Northwestern University is currently recruiting women and their relatives for our research on PCOS. The purpose of these studies is to better understand the cause of PCOS and the problems associated with it. Since PCOS runs in families, we are also trying to better understand how PCOS affects family members, and to determine if there is a way to predict if a girl will get PCOS later in life.
1PCOS which may also be referred to as polycystic ovary disease (PCOD) is the most common hormonal disorder found in premenopausal women. PCOS affects 7% of women from all races and nationalities.
2Typically, PCOS symptoms first appear in adolescence, normally around the start of menstruation. Occasionally, some women do not develop PCOS symptoms until their early to mid-20s. One of the most common symptoms of PCOS is irregular periods.
3Although the cause of PCOS is unknown, women with PCOS have high male hormone levels, which can lead to acne, extra facial and body hair, and irregular periods. Additionally, PCOS is the leading cause of hormonal infertility.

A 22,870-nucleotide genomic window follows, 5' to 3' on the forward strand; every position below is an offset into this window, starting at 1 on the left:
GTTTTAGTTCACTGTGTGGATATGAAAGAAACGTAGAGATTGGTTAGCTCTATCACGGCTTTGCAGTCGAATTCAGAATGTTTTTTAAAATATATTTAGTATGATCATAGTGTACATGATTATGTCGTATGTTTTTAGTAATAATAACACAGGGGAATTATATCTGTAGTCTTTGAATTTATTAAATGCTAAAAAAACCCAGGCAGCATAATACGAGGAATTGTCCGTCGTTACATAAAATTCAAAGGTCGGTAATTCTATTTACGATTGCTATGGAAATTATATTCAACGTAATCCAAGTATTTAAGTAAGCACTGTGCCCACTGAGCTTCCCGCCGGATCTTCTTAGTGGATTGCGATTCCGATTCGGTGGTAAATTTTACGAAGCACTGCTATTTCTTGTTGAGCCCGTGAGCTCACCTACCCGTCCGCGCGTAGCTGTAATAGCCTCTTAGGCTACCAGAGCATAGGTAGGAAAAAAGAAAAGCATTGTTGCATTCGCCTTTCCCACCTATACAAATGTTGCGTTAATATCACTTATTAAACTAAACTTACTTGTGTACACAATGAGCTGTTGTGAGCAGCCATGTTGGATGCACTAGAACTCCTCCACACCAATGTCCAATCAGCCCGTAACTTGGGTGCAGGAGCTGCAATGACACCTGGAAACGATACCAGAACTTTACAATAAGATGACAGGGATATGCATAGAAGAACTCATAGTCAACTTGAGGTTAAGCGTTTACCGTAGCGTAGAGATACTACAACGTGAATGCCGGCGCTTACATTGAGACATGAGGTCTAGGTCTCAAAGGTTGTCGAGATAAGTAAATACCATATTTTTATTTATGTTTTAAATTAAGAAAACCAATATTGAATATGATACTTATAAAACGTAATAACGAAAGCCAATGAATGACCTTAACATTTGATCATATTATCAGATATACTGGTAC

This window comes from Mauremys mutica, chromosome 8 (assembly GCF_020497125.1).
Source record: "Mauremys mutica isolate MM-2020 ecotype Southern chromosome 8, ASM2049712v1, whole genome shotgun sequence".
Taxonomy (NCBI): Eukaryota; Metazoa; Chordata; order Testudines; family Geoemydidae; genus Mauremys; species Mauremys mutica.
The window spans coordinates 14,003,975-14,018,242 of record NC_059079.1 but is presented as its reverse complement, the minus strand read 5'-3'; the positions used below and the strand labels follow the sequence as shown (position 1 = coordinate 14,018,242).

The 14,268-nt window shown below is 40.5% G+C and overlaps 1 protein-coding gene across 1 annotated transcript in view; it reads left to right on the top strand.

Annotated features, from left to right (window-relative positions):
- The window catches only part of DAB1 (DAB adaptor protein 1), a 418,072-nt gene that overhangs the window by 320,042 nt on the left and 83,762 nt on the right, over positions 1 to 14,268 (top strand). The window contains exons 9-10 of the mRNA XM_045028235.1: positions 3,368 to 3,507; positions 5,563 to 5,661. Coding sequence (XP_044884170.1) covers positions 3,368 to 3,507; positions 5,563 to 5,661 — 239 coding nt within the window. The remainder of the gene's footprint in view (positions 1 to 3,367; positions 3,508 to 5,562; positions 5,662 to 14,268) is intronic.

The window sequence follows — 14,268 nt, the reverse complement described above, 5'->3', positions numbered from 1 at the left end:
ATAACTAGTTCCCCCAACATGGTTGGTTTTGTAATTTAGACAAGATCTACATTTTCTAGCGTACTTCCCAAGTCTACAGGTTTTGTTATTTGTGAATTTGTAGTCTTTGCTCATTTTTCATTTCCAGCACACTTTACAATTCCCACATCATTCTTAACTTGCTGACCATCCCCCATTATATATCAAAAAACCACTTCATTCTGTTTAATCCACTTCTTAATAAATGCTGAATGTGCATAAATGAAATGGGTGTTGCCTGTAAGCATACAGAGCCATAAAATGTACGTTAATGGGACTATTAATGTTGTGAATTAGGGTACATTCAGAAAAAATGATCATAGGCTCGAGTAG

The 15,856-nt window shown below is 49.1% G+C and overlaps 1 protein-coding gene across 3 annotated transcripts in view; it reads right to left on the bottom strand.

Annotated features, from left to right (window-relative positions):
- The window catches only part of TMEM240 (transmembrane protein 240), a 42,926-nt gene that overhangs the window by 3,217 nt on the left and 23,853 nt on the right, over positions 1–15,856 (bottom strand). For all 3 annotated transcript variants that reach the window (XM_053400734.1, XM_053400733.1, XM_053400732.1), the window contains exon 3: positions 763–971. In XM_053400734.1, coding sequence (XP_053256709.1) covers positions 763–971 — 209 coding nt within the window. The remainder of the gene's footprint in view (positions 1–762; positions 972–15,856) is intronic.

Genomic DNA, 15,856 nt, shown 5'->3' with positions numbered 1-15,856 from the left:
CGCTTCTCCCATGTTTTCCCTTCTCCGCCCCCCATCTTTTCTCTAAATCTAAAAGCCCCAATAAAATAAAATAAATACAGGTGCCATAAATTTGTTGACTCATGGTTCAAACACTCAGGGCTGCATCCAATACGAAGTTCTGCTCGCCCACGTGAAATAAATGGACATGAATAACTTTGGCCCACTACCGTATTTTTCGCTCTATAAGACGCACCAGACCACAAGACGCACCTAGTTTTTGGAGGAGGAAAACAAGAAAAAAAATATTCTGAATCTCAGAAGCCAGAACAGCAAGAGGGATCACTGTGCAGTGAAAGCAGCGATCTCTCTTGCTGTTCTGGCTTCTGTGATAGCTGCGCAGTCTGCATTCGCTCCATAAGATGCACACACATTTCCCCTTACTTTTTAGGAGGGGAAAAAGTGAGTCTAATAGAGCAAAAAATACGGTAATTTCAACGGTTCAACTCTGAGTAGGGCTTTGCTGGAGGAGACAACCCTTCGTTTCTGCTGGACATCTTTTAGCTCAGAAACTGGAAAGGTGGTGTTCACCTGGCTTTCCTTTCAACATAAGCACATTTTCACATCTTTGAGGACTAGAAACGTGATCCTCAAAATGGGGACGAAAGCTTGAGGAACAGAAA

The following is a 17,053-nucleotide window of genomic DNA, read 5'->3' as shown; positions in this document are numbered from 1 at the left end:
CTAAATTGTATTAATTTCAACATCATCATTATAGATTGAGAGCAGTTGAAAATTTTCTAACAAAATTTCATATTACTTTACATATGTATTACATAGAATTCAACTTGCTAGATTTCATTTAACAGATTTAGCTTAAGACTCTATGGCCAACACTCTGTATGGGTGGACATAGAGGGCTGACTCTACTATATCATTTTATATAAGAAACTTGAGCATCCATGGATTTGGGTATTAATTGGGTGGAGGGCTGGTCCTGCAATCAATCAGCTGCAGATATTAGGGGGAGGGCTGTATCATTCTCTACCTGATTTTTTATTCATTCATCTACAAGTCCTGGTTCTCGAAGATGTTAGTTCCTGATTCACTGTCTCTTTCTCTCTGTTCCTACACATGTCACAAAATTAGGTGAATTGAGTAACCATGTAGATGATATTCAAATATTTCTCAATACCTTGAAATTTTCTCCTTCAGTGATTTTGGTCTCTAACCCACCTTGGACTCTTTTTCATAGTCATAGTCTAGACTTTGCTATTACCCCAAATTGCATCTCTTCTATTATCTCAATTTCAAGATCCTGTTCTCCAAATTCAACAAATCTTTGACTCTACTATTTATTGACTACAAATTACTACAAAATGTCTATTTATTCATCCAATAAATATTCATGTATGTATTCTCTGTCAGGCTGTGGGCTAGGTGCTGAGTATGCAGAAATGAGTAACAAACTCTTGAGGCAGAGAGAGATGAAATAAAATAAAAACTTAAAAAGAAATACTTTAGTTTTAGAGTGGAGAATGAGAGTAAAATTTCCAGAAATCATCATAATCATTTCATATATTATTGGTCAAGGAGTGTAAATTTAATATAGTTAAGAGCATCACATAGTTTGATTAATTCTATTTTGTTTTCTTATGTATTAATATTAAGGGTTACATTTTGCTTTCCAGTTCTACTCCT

4Other symptoms associated with PCOS are the heart disease risk factors of weight gain, cholesterol problems, high blood pressure, insulin resistance and diabetes. PCOS may also increase the risk of developing endometrial cancer.
5What is understood is that PCOS is an inherited disease. Sisters and daughters of women with PCOS are at high risks themselves of developing PCOS. In addition, both female and male relatives have an increased risk of getting diabetes and heart disease.
MD: Columbia College of Physicians and Surgeons (1977)
Residency: Columbia Presbyterian Hospital in NYC, Medicine (1980)
Fellowship: Massachusetts General Hospital, Medicine (1982)
Board Certification: Endocrinology, Diabetes & Metabolism, Internal Medicine
MD: Loyola University/Stritch School of Medicine (2006)
Residency: Rush University Medical Center, Pediatrics (2010)
Fellowship: Northwestern McGaw/Children’s Memorial Hospital, Pediatrics Endocrinology (2013)
Board Certification: Pediatrics